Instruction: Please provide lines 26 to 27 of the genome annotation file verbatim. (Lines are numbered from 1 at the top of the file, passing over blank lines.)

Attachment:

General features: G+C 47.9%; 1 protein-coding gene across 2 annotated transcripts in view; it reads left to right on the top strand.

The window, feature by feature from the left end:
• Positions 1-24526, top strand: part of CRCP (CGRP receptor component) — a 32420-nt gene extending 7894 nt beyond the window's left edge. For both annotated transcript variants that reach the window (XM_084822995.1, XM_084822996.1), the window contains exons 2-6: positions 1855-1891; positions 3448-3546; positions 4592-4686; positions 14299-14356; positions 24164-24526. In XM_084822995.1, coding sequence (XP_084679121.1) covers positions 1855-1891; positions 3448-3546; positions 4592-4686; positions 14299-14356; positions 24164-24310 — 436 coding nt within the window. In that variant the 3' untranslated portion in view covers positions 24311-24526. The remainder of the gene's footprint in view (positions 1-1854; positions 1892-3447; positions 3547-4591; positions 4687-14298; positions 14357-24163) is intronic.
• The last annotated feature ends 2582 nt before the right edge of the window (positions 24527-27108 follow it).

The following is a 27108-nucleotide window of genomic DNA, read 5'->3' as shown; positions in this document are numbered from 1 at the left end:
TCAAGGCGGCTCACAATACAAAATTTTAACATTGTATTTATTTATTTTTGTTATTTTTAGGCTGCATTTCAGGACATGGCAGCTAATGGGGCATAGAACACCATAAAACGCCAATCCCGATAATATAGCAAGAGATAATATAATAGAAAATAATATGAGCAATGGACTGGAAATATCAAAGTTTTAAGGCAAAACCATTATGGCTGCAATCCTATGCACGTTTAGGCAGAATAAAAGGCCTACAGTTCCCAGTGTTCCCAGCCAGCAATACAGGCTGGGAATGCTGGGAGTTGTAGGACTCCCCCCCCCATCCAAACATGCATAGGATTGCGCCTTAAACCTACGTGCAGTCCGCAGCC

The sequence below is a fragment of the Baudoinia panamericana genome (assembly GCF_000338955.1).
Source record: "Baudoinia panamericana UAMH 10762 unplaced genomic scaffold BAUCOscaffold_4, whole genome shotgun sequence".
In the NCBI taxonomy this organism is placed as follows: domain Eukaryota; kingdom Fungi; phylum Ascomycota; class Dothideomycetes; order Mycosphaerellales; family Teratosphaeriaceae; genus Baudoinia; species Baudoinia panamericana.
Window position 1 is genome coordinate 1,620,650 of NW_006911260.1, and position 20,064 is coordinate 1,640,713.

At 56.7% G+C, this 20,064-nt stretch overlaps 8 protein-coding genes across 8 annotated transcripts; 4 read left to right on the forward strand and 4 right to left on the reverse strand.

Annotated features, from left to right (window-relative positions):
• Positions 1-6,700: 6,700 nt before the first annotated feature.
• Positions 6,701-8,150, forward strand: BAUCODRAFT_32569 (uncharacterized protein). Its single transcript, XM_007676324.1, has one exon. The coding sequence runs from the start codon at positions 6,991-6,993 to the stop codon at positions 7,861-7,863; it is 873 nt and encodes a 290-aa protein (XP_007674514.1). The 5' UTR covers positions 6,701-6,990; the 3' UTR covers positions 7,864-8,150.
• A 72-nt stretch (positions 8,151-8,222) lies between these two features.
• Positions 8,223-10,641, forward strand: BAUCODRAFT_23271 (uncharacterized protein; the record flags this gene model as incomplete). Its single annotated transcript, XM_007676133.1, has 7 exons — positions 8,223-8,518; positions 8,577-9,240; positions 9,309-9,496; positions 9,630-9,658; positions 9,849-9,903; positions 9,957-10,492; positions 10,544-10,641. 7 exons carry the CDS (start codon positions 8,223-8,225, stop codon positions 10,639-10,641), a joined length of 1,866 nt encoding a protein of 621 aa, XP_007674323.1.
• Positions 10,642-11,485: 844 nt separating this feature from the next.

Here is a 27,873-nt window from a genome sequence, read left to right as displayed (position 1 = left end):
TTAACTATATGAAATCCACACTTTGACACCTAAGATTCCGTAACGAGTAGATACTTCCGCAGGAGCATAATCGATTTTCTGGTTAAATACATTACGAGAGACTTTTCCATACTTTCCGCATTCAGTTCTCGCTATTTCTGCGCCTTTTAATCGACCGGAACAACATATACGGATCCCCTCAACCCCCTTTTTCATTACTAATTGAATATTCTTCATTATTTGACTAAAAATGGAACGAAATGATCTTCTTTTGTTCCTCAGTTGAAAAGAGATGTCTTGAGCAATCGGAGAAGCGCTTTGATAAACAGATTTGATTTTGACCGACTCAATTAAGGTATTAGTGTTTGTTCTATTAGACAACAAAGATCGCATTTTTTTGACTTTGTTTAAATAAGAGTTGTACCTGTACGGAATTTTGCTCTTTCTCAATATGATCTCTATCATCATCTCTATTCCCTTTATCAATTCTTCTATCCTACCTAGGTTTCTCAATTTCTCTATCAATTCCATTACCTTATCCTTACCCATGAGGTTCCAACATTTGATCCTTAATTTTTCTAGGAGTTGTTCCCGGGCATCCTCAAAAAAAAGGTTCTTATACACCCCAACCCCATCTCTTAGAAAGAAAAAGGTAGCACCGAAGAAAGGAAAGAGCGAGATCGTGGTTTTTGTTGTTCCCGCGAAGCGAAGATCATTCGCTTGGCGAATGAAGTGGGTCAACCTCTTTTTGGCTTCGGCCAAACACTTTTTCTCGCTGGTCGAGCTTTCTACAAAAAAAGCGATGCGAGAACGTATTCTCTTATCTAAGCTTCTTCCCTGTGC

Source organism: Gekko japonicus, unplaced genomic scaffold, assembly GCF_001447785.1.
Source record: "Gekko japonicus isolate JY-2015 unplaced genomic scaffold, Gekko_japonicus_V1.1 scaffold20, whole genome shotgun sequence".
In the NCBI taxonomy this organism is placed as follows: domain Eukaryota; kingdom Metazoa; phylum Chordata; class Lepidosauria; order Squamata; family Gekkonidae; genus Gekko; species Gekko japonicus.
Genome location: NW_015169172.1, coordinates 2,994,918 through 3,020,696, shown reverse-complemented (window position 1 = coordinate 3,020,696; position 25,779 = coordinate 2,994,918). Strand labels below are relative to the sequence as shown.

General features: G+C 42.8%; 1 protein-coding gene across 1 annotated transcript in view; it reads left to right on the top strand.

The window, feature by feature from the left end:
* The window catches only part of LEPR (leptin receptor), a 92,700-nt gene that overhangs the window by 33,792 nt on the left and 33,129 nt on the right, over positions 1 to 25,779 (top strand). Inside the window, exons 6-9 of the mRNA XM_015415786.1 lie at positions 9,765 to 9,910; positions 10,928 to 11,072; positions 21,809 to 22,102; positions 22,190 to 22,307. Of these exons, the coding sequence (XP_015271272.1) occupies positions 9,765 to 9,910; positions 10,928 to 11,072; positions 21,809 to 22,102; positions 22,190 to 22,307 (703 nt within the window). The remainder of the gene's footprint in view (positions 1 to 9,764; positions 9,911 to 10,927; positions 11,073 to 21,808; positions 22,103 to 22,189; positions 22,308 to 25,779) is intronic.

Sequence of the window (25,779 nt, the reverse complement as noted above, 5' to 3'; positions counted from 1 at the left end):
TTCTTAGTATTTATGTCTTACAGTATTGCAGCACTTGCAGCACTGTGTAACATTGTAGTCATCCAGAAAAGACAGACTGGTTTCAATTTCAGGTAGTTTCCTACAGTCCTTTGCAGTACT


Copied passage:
* The window catches only part of LEPR (leptin receptor), a 92,700-nt gene that overhangs the window by 33,792 nt on the left and 33,129 nt on the right, over positions 1 to 25,779 (top strand). Inside the window, exons 6-9 of the mRNA XM_015415786.1 lie at positions 9,765 to 9,910; positions 10,928 to 11,072; positions 21,809 to 22,102; positions 22,190 to 22,307. Of these exons, the coding sequence (XP_015271272.1) occupies positions 9,765 to 9,910; positions 10,928 to 11,072; positions 21,809 to 22,102; positions 22,190 to 22,307 (703 nt within the window). The remainder of the gene's footprint in view (positions 1 to 9,764; positions 9,911 to 10,927; positions 11,073 to 21,808; positions 22,103 to 22,189; positions 22,308 to 25,779) is intronic.

Sequence of the window (25,779 nt, the reverse complement as noted above, 5' to 3'; positions counted from 1 at the left end):